From the conversation I came to know that Zulkifli started school as a bin Pandak. He was raised by his aunt - his father's sister. When the old lady died, he returned to his father. Then only he knew that he was a bin Ariffin for his biological father's name was Ariffin. His father was a Tok Mudim much feared by the boys around who were going to turn into adults. But as they had lost Zulkifli's birth certificate, dresser Ariffin had to swear and declare officially that Zulkifli is a bin Ariffin and not a bin Pandak.

How did Zulkifli end up to study in MES? Thanks to the LCE that weeded out Zulkifli. He came in to continue his Form 4 studies and then learnt more especially shorthand, bookkeeping and typewriting. No government school those days taught those things. Those days school leavers who started working knew nothing except the 26 letters of the English alphabet, and some combinations of the mighty 26 that carried some meanings. Now Zulkifli is a somebody in the Pahang hockey fraternity. He leads the state team to play throughout the country.

Bahari spoke a lot about his hometown Kuala Lipis. Many Kuala Lipis people have left their hometown. They are doing well in Kuala Lumpur now including Bahari himself and his spouse.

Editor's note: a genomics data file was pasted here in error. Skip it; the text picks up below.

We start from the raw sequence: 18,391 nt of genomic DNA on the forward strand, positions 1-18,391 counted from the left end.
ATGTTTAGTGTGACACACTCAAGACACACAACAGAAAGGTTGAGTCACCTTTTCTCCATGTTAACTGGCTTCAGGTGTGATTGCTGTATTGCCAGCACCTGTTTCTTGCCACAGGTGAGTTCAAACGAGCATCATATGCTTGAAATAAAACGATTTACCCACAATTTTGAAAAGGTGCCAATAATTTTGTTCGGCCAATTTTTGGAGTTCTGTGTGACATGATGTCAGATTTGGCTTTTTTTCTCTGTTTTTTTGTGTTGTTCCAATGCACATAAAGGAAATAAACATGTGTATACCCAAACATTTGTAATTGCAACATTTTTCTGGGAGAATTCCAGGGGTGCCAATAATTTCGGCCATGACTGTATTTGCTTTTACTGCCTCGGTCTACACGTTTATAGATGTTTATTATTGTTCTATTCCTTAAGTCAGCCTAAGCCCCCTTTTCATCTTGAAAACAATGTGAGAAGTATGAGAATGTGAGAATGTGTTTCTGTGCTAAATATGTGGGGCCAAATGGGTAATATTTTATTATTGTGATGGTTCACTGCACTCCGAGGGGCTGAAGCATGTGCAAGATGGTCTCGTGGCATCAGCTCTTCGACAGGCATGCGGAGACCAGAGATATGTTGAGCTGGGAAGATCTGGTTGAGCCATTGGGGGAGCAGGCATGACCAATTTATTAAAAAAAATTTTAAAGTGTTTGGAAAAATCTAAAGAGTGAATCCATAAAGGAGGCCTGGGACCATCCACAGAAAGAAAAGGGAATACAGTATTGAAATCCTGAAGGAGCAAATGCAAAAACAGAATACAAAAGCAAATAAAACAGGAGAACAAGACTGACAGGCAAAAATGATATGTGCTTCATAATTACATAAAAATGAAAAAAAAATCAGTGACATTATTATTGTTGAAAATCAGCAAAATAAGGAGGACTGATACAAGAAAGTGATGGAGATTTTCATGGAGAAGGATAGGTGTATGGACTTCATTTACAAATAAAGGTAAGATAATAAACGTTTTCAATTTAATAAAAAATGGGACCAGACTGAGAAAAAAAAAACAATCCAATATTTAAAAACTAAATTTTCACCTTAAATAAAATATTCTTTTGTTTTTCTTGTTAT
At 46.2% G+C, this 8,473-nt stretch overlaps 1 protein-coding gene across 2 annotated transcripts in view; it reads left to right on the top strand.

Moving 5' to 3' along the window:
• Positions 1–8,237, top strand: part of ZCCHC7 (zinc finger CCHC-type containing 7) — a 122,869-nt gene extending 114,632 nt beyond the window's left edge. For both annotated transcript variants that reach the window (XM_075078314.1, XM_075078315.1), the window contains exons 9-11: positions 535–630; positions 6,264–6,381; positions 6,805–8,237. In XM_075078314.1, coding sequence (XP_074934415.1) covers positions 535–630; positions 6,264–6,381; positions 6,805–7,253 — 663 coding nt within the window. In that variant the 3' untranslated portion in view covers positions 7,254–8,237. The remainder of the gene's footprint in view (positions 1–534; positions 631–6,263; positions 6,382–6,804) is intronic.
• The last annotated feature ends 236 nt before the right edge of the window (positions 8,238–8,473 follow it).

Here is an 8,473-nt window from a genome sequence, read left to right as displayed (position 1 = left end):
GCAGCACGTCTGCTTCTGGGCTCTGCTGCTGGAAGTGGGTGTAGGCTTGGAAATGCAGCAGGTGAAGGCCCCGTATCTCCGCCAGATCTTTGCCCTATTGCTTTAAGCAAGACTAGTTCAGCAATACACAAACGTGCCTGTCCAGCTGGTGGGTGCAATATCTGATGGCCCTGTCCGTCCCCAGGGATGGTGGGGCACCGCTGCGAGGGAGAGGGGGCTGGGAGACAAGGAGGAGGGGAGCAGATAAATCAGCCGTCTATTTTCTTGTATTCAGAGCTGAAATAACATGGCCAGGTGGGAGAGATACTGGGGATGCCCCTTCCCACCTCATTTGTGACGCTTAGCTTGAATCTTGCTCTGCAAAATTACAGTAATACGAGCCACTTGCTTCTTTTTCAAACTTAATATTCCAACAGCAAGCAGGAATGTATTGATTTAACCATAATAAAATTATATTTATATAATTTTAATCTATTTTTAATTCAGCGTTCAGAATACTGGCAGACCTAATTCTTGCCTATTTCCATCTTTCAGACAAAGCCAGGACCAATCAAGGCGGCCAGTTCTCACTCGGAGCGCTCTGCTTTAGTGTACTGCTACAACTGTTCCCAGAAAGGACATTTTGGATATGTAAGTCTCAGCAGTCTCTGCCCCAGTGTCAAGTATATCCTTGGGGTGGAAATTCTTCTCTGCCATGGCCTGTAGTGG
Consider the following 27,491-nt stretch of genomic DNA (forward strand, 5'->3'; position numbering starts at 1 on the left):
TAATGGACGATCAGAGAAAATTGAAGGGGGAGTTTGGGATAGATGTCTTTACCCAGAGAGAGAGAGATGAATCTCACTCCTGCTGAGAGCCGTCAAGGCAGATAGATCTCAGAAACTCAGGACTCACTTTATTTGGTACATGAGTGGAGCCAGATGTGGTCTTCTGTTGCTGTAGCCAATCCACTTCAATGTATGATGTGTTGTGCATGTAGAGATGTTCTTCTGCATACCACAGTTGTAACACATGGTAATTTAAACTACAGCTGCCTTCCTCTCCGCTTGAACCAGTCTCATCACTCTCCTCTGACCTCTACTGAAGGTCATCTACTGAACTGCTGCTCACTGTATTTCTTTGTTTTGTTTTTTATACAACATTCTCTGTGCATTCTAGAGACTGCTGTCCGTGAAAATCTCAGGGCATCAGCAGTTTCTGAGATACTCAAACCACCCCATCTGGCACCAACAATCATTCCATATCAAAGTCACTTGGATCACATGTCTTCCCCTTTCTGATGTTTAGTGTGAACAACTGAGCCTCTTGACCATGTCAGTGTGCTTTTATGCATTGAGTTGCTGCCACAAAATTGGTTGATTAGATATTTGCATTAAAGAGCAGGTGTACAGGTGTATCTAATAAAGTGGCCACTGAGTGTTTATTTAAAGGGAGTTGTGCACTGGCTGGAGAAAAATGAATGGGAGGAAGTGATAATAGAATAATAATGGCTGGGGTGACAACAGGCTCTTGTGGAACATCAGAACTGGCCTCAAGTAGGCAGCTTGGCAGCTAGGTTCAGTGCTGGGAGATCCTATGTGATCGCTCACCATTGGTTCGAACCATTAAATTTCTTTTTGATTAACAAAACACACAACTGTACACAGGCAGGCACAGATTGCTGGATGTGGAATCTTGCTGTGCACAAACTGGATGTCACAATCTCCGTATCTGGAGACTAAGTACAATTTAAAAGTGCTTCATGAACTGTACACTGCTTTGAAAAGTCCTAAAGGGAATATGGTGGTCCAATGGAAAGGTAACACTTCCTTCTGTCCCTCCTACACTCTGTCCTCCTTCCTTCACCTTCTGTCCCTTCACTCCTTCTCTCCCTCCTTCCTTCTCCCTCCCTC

For me nothing came out of my mouth except to answer their questions and interjected short comments during their intermissions. Only my ears were taking in all the conversation.

When we dispersed, there were lots and lots of things that we had had no time to brag more. We promised to see one another more. I ferried Zulkifli to the train station to board the LRT. I felt that it was a good experience for Zul to return to his hotel by the 20-minute train trip than I inching my jalopy through the heavy lunch hour traffic that might take an hour to reach. Cheerio buddies.


The October diary of his was full of names so I would do a literally name calling: There were mentioned of How Seng, Tengku Rahim, Othman and Goon Ting. I heard Zulkifli mentioned of seeing one Tan Goon Ting in Kuantan the other day (12.8.2009). How is that he is still left out from my list? It is because nobody has given me his address nor his phone number.

Then there was mentioned Tengku Nizan, Miss Madden, Lucy Kwan, Kwan Soon Leong, Ponniah, Aziz, Nyit Chin, Bala, Beserah, Khir Johari, Kanagaraj, Chow Yin, Mohd Noor, Kamarulzaman, Fakhruddin. Some of these are with the Al-mighty, the rest are still around, might be.

Santa is gone but Anthea is holding on. Yeng Kee, Cheong Yuet Ngor, Chong Foi Lan, Amiruddin, Brian, Samah, Sabaruddin, Sunny, Cheng Yoong, Tengku Ahmad, Ismail, Wong Kam, Nadzry, Nik Hassan were all mentioned. Only Yeng Kee remains kicking around in Bentong. Somebody said Brian is stayed put in Ipoh. The whereabouts of the rest nobody knows.

There were also mentioned Tengku Ibrahim, Ah Sui, Sharif and Zahid. And Tengku Jamil, Jeevanantham, Victor Dass, Mahesan, Muttukumaru, Ragwans Kaur, T.S. Nathan and Krishnan were mentioned too. Some of them were not students but Bentongís prominent residents.